ST. JEAN DE LUZ, France — The world is losing languages at an alarming rate, a United Nations agency reported Thursday, with thousands of tongues expected to disappear by the end of this century.
Yet amid the losses, one community — the Basque people, who live in the mountainous region of southern France and northern Spain — is reviving a language that many once feared would die out.
In St. Jean de Luz, a seaside town near the Spanish border at the western edge of the Pyrenees, efforts are under way to revitalize the Basque language, which 30 years ago was rarely heard outside mountain villages. Among a population of about 3 million in the Basque region, which comprises seven provinces in Spain and France, an estimated 700,000 people speak Basque today.
Bilingual signs dot the roads and mark storefronts, and an annual festival celebrates the Basque language, music and culture. Public and private schools full of children and adults learn Basque.
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Every Sunday, a mass is celebrated entirely in Basque — complete with Basque music — at the local church, Eglise Saint Jean Baptiste.
At the week's major food market here, Bixente, a 32-year-old man in jeans, tennis shoes and a tight wool cap, was selling such regional specialties as ewe's milk cheese, black cherry jam and spicy pimento powder from his stand to a steady stream of customers in the early morning chill.
"I grew up speaking Basque, and did all my baccalaureate exams, even biology and philosophy, in Basque," said Bixente, who hails from Bayonne and declined to identify himself further. "My parents' generation built private Basque schools in the 1980s. They gave their money, their energy, their efforts to make it happen."
In contrast, he said, when his mother was young, she "was punished at school for speaking Basque."
Fabienne Perrin, a 37-year-old woman employed by the local tourism office, grew up speaking Basque in a small mountain town a half-hour's drive from St. Jean de Luz. She recalled that her grandfather spoke only Basque, never French. Now, though, "the generation that spoke only Basque is gone," she said. "To work, you have to speak French."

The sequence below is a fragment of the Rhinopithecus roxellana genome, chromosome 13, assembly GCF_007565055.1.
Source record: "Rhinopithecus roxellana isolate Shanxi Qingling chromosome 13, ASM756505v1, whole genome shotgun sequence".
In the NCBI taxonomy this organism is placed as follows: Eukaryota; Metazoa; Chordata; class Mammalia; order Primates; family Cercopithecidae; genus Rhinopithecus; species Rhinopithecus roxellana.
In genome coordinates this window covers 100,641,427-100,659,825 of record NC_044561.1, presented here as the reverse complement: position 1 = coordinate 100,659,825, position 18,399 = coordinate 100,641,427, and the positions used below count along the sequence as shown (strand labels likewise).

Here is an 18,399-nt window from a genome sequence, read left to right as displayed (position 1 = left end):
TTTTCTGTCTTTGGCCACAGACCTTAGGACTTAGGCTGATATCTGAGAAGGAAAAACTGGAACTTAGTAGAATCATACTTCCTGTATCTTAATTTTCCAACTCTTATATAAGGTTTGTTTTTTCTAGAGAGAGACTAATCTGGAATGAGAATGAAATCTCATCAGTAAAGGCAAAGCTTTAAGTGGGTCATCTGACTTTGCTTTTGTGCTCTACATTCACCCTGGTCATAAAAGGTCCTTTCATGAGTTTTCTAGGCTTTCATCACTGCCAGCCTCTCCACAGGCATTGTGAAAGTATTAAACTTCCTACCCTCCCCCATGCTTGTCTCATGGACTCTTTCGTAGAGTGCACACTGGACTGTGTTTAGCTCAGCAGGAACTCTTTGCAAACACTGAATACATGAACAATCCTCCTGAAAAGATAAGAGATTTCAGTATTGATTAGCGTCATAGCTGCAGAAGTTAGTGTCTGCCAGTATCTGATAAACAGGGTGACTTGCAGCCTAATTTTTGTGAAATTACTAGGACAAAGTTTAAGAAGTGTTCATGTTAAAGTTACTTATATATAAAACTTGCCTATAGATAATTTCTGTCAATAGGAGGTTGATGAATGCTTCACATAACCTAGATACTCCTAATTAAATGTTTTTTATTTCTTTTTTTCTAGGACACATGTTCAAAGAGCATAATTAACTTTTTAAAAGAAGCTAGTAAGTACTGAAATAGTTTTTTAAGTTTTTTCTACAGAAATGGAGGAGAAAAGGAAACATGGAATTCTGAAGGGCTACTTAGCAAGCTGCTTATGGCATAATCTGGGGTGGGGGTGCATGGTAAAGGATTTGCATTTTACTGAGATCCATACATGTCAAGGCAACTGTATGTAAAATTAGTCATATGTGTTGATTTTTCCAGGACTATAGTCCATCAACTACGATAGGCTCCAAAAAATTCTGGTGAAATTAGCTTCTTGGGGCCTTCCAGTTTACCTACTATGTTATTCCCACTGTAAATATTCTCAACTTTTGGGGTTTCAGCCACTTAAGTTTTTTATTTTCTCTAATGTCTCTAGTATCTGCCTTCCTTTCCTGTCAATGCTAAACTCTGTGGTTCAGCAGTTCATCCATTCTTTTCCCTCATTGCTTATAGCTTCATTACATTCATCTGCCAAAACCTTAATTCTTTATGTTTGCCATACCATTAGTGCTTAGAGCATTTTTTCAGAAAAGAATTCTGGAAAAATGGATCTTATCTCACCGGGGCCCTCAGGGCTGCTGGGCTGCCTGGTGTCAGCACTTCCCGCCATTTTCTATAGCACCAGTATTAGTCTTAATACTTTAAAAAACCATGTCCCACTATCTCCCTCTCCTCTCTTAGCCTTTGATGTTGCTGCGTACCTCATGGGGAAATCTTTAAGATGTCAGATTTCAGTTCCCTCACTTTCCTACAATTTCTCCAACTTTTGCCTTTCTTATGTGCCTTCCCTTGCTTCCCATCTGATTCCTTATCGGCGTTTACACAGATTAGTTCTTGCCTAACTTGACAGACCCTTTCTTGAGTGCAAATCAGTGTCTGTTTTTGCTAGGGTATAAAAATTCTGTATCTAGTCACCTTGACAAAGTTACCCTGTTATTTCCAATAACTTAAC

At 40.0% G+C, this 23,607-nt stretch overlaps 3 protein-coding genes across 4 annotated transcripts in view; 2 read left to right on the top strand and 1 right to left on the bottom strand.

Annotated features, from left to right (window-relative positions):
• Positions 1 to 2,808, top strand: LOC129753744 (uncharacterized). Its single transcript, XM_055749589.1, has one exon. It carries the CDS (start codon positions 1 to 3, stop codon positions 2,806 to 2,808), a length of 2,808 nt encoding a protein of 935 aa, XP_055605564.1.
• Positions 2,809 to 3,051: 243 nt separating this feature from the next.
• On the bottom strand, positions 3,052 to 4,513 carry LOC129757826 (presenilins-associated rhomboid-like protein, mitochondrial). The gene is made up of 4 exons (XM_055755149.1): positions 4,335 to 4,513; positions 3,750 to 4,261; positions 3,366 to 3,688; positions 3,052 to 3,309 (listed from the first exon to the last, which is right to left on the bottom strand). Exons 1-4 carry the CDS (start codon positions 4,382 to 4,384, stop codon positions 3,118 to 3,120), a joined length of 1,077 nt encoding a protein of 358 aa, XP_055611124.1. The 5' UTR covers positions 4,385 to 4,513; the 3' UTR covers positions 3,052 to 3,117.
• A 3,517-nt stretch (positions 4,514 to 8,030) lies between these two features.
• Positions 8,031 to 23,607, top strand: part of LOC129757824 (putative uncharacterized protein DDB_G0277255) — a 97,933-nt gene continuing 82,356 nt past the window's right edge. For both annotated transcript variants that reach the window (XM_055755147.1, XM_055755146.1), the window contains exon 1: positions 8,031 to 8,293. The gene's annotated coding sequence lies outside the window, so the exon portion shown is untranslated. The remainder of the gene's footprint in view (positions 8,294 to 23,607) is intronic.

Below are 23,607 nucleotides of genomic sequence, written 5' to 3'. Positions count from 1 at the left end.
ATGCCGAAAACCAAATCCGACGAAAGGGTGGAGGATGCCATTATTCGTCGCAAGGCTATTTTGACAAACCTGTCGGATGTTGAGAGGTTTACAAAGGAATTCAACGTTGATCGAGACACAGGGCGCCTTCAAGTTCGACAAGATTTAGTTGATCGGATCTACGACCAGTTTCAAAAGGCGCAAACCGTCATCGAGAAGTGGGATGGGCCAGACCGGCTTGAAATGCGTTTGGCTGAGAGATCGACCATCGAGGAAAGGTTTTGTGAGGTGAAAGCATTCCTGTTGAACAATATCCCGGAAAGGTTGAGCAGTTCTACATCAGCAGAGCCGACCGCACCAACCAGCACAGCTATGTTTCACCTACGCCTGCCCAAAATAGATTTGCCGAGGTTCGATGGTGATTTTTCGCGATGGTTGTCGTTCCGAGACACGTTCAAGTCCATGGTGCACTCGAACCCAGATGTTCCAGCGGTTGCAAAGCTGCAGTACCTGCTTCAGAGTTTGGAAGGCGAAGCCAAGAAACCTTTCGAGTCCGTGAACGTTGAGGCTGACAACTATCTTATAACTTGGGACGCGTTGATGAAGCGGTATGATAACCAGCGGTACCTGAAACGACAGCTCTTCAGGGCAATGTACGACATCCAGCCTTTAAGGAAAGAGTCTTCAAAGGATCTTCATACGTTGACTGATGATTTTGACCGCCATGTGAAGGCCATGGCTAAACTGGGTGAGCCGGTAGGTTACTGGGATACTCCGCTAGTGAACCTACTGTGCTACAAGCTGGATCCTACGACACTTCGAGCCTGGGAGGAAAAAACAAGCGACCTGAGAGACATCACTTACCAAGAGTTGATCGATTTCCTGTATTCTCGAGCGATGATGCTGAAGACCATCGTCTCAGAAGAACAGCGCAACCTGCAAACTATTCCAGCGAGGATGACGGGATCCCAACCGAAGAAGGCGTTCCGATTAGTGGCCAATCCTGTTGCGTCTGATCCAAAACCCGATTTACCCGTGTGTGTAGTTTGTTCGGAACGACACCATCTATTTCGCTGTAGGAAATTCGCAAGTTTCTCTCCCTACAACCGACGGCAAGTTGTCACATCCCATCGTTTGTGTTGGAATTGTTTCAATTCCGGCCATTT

France recognizes Basque as a distinct regional language — the departmental government has an office dedicated to the Basque language — but Basque doesn't have official status in France, meaning that it can't be used in a court of law, for instance. On the Spanish side of the border, Basque has been one of two official languages in the Basque autonomous region since 1979.
Many locals acknowledge that foreigners mistakenly associate all Basques with the extremist group ETA, whose members are known to slip back and forth across the rugged mountain border.
"There are lots of cliches," Perrin said. "But when people get here, they find we're really interested in something authentic. This isn't just folklore."
As successful as this region has been in preserving its unique language, however, others aren't as lucky.
The language report, released by UNESCO, the U.N. agency based in Paris, provides vivid detail of the linguistic diversity that still exists in the world — more than 6,000 languages are spoken on the planet — and the threats that it faces.
India, the United States, Brazil, Indonesia and Mexico have the greatest linguistic diversity, it says, but also the greatest number of languages at risk.
Among 2,500 endangered languages in the agency's online atlas, 538 are classified as "critically endangered." Seventy-five of these are in the United States, many of them obscure American Indian tongues found in the Western states. They include Tubatulabal, spoken by just three elders in California's Kern River Valley in the southern Sierra Nevada, and Lushootseed, spoken by fewer than five people on reservations in Washington state.
Beyond Basque, which UNESCO labeled "unsafe," the agency notes that some endangered languages can be saved through a combination of government intervention and community will.
Welsh, for instance, has made a comeback in the past few decades after nearly dying out when Wales was exclusively under English rule.
UNESCO's most recent estimate of Welsh speakers: 750,000.
(Sell is a McClatchy special correspondent.)
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